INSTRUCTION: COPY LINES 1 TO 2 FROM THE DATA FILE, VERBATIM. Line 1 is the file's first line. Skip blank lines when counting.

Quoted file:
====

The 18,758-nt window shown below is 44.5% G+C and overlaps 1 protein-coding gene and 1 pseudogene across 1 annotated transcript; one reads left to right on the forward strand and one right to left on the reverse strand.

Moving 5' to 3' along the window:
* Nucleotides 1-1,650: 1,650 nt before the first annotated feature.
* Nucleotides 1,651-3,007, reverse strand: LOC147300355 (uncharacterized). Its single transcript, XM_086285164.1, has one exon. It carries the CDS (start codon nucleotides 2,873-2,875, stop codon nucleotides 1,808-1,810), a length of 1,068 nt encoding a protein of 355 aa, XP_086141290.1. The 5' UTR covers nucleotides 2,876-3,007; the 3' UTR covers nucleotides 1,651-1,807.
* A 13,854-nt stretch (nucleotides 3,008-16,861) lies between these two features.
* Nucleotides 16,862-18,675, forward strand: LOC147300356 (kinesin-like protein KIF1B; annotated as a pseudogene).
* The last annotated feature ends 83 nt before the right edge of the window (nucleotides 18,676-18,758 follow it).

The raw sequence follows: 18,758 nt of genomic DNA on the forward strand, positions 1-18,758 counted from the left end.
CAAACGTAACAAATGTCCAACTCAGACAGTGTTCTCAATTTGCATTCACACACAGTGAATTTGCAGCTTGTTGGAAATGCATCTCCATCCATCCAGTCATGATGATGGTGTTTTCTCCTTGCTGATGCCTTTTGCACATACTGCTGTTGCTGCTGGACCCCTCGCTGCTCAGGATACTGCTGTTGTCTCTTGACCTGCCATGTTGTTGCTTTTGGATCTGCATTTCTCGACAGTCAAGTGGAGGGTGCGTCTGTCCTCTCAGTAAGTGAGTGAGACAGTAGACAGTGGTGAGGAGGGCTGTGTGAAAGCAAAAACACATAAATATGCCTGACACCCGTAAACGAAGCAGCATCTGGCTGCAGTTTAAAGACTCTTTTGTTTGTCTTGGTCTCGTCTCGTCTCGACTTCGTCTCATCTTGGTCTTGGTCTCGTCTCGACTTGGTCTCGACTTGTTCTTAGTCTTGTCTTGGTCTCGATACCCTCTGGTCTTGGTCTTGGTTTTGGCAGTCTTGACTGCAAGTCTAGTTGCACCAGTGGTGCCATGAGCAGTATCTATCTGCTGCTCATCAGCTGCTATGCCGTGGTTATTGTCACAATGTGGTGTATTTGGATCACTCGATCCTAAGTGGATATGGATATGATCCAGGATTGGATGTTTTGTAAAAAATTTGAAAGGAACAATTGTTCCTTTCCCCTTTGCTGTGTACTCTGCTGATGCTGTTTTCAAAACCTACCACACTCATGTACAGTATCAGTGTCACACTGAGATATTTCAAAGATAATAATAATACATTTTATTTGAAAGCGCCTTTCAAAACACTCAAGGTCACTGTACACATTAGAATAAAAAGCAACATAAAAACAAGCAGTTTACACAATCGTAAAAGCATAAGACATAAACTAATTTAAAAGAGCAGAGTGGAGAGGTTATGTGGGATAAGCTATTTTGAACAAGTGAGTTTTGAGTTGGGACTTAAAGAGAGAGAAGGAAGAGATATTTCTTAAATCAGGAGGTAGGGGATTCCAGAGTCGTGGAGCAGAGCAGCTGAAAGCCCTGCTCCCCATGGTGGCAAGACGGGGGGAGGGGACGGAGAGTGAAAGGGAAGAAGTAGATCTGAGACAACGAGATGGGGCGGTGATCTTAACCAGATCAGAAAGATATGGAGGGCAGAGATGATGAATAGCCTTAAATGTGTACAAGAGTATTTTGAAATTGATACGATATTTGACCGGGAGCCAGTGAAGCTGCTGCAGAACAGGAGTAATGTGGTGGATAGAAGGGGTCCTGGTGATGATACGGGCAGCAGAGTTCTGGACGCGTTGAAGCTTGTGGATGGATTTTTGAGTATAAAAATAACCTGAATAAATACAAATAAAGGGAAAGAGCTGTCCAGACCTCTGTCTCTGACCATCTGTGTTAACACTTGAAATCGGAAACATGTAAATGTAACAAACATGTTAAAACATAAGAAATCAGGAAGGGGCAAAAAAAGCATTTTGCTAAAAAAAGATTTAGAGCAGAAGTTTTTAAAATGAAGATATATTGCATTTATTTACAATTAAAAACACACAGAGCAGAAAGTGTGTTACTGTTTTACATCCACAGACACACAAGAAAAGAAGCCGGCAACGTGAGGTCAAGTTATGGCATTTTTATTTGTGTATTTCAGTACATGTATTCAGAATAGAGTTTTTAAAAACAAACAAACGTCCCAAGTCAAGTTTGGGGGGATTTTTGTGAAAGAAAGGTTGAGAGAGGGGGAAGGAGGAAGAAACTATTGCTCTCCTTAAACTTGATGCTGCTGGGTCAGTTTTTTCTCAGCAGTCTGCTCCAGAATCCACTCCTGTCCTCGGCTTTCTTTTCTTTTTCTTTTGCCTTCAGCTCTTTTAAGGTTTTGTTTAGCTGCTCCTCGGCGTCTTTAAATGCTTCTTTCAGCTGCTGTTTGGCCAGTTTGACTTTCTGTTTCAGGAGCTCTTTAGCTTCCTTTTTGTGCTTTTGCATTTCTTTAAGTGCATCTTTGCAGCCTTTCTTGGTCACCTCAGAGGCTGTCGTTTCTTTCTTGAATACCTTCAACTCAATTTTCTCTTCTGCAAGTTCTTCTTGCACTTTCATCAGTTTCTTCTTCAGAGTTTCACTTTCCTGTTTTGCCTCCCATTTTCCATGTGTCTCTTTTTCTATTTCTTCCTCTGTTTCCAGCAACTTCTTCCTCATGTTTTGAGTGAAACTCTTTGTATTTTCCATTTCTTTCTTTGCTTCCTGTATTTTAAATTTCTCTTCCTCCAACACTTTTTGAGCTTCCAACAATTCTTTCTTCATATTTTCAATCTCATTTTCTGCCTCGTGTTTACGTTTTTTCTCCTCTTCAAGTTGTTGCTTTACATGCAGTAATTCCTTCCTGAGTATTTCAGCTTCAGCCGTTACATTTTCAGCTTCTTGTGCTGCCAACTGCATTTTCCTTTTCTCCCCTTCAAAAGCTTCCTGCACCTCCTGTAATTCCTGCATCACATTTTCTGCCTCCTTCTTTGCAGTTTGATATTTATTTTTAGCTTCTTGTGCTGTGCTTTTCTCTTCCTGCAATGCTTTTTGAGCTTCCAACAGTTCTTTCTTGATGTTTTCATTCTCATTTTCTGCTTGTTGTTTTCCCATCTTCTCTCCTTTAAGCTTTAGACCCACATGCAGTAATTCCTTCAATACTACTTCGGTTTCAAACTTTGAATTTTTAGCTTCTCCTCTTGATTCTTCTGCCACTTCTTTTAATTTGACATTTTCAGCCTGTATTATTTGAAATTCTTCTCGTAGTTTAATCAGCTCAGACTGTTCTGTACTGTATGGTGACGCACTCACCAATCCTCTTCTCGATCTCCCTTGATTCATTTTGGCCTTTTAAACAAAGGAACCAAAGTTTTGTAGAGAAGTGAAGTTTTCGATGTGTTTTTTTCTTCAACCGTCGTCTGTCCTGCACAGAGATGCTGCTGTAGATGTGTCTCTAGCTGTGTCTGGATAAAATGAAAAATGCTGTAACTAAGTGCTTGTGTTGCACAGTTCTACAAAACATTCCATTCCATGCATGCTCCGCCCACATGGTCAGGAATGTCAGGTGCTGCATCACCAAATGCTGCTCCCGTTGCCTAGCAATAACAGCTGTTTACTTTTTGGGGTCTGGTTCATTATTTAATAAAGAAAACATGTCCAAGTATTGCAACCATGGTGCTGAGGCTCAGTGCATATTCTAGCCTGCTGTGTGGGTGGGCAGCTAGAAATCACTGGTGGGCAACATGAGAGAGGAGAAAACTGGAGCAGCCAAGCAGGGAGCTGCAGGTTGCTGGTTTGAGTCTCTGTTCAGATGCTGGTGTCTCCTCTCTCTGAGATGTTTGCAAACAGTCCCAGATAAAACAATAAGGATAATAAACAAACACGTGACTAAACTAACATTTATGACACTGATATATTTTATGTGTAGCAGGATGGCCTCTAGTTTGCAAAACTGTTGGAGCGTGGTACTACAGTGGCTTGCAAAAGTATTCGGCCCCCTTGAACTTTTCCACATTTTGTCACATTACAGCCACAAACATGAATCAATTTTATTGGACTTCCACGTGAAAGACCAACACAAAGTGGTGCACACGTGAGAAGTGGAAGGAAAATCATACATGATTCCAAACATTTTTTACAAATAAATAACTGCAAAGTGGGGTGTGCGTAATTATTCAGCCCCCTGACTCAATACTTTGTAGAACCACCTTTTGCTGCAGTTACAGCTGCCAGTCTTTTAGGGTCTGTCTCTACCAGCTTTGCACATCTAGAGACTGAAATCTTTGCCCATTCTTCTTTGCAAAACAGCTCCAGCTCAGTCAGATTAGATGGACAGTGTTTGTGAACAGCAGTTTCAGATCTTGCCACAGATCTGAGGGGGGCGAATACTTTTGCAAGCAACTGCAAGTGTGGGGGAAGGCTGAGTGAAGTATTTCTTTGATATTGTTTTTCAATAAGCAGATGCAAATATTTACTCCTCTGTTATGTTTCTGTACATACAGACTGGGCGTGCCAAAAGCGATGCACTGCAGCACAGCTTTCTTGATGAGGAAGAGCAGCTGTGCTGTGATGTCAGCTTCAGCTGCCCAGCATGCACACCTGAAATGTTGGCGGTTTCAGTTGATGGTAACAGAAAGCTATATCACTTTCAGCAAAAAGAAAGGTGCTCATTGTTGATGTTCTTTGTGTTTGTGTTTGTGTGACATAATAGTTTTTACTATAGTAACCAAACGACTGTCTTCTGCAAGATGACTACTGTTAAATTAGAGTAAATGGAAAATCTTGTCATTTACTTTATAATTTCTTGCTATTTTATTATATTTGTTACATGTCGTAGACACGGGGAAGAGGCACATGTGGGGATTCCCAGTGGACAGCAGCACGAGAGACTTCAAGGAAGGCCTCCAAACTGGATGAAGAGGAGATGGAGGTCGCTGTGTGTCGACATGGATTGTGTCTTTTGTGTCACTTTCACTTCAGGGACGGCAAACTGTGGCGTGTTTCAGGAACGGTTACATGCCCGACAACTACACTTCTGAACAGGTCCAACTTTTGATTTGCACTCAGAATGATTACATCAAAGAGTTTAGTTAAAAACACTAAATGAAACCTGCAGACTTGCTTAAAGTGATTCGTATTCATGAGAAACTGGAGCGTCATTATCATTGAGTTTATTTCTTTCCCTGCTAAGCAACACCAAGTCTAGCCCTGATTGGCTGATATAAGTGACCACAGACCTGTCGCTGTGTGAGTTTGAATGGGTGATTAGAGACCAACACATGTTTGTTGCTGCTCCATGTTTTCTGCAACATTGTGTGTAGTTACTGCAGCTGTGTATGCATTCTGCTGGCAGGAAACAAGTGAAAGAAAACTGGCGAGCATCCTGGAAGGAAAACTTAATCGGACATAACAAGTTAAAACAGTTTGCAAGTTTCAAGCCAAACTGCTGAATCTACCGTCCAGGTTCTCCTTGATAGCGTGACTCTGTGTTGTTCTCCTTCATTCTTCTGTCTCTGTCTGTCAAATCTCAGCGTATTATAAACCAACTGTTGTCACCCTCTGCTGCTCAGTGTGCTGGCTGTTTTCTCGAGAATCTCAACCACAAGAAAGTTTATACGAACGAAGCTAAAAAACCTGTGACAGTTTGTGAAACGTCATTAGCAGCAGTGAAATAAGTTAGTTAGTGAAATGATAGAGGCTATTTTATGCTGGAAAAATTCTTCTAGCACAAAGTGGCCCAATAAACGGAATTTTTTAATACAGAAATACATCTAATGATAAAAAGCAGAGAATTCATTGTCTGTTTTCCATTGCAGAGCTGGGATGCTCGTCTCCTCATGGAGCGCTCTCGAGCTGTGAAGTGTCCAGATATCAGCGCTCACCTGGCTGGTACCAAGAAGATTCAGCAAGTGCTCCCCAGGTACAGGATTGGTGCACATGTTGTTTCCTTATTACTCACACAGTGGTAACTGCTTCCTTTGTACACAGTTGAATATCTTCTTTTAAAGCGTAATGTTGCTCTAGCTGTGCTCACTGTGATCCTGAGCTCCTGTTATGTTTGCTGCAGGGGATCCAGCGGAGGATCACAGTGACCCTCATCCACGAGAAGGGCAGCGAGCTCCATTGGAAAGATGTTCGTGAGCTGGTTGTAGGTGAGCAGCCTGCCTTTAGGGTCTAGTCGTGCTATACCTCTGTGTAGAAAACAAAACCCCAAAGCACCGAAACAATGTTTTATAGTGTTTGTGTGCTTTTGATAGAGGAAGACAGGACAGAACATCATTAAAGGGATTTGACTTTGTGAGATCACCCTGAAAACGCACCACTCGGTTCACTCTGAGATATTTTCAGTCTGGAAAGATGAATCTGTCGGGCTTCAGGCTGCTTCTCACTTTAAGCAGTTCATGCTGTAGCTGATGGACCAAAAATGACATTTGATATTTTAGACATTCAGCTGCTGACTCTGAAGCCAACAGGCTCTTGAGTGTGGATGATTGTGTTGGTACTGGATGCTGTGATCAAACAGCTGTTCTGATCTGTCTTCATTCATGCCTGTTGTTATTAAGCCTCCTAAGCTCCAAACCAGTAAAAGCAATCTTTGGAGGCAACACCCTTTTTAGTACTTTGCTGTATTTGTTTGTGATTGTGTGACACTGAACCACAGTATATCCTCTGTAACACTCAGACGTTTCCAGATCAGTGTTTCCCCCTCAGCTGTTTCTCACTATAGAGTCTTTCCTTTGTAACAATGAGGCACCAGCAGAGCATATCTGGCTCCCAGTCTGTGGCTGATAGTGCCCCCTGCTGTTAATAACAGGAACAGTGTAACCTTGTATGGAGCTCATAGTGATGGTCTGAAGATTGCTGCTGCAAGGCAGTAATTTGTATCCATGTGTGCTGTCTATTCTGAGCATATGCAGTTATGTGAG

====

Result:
The 18,758-nt window shown below is 44.5% G+C and overlaps 1 protein-coding gene and 1 pseudogene across 1 annotated transcript; one reads left to right on the forward strand and one right to left on the reverse strand.

Moving 5' to 3' along the window: